For the roof build up, the brief was expanded to include floor joists to the two first floor bays, additional wind bracing to prevent racking as well as the frames for two dormer windows in the cat-slide roof and the inclusion of ‘sprockets’ all around the roof at eaves level. The benefit of this last ‘extra’ gives the impression of a traditional roof build up, pleasing the planners, but allowing the building envelope to remain unbroken and thereby meeting modern building regulations on cold-bridging.
Other features include renewable energies in the form of air source heat pumps, wood burning stoves and rainwater harvesting. The house is also constructed under the Code for Sustainable Homes.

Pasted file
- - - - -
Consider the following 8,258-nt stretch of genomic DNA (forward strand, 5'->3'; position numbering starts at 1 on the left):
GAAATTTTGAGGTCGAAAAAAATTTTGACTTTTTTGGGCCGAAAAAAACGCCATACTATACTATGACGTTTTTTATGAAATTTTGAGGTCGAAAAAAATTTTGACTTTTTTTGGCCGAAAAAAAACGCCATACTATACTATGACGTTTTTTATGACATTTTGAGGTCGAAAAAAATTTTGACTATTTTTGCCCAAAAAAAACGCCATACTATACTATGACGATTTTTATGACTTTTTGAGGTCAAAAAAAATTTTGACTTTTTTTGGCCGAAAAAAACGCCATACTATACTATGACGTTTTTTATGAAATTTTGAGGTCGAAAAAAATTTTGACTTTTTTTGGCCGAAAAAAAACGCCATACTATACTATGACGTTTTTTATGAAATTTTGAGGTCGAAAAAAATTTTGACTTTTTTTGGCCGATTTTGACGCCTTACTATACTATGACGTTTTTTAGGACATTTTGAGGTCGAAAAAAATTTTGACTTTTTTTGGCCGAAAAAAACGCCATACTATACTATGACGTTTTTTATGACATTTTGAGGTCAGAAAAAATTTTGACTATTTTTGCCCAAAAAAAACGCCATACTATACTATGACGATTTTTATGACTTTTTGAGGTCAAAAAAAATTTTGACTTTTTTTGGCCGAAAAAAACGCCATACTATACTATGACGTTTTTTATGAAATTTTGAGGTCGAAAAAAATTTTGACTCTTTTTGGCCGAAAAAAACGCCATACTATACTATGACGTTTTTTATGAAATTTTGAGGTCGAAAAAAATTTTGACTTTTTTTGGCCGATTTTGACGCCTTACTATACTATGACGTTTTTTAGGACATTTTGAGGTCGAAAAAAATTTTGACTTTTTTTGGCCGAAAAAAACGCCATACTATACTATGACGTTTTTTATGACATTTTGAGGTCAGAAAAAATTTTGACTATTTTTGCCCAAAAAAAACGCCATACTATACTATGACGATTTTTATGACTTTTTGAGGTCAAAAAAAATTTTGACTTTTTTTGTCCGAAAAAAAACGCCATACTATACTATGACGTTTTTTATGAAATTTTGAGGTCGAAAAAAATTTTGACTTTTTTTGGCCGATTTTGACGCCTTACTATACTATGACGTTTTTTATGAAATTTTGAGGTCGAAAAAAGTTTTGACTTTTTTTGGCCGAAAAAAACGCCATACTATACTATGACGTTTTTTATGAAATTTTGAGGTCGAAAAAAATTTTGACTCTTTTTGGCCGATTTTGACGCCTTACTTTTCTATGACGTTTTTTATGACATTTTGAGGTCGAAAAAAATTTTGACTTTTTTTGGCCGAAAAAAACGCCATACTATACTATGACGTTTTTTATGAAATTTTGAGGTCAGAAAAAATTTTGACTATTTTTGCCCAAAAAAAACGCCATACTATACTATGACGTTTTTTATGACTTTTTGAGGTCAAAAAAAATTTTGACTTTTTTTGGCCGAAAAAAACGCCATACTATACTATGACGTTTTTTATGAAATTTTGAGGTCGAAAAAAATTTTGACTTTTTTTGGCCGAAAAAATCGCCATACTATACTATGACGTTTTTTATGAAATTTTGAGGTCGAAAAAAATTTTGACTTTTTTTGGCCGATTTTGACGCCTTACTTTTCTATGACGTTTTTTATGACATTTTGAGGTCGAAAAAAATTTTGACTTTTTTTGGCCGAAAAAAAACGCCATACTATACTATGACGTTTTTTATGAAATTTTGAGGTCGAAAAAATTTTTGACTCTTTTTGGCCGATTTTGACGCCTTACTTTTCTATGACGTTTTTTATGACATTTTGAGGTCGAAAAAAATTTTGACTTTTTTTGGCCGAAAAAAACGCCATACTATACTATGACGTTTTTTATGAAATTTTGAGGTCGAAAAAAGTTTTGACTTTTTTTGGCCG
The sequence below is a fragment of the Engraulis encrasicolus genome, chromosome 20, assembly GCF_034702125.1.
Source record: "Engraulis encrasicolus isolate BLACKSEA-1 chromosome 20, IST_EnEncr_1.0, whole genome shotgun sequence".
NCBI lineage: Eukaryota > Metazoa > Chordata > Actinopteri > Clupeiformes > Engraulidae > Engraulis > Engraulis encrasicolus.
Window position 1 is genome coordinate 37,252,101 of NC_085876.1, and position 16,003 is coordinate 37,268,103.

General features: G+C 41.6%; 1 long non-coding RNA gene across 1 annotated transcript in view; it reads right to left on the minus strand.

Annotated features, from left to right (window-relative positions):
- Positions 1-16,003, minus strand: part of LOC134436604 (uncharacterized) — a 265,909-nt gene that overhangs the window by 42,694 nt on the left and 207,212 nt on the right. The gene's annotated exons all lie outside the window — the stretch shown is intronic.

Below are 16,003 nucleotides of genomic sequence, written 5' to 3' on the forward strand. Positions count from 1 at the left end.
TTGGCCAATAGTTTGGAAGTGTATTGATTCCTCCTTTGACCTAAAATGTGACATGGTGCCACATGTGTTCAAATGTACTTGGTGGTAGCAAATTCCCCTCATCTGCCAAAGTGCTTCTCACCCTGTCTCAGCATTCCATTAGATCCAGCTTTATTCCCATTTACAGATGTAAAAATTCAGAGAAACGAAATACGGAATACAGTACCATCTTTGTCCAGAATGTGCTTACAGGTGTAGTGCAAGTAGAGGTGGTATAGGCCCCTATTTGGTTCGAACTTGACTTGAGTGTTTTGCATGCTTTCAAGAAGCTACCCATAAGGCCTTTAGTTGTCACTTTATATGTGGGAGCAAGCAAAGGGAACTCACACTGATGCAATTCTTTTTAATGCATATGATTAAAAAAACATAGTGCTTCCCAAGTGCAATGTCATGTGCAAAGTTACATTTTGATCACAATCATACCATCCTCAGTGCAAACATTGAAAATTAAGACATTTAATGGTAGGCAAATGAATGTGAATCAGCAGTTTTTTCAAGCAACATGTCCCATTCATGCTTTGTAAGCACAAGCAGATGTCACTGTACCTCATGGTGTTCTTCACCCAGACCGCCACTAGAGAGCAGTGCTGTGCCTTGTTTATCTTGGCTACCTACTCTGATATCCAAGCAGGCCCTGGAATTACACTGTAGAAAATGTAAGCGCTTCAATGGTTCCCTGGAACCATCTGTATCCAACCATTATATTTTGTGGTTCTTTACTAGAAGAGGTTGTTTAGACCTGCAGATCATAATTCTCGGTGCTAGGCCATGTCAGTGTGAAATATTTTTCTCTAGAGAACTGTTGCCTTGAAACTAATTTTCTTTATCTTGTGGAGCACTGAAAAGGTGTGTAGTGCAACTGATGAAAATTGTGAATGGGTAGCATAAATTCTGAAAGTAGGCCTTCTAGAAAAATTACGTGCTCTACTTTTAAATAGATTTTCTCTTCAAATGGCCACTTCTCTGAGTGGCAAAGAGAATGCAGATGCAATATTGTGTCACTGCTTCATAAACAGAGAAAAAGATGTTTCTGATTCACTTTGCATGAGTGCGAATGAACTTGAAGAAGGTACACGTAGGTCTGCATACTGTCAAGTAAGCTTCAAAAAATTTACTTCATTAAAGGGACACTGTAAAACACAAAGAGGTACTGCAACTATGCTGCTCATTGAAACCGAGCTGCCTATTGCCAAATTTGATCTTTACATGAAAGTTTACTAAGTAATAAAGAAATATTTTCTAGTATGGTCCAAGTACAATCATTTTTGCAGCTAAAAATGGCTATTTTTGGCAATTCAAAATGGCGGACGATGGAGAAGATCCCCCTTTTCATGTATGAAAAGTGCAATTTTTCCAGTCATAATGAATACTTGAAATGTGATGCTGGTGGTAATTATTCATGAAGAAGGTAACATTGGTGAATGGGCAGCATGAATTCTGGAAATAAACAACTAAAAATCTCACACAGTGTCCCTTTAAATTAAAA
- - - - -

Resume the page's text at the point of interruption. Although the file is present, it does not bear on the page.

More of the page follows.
The main focal point of the project was the full height glazed entrance. This caused the biggest problem with the planning application, as there were initially objections to it. At over seven metres at the apex, the sheer height required two single 6.5m posts – something that took the sawmill a while to find the suitable structural grade to take the load that these members were designed to carry. The finished glazing created a stunning effect, allowing the full height of the timber frame to be seen both externally and internally at this new contemporary build.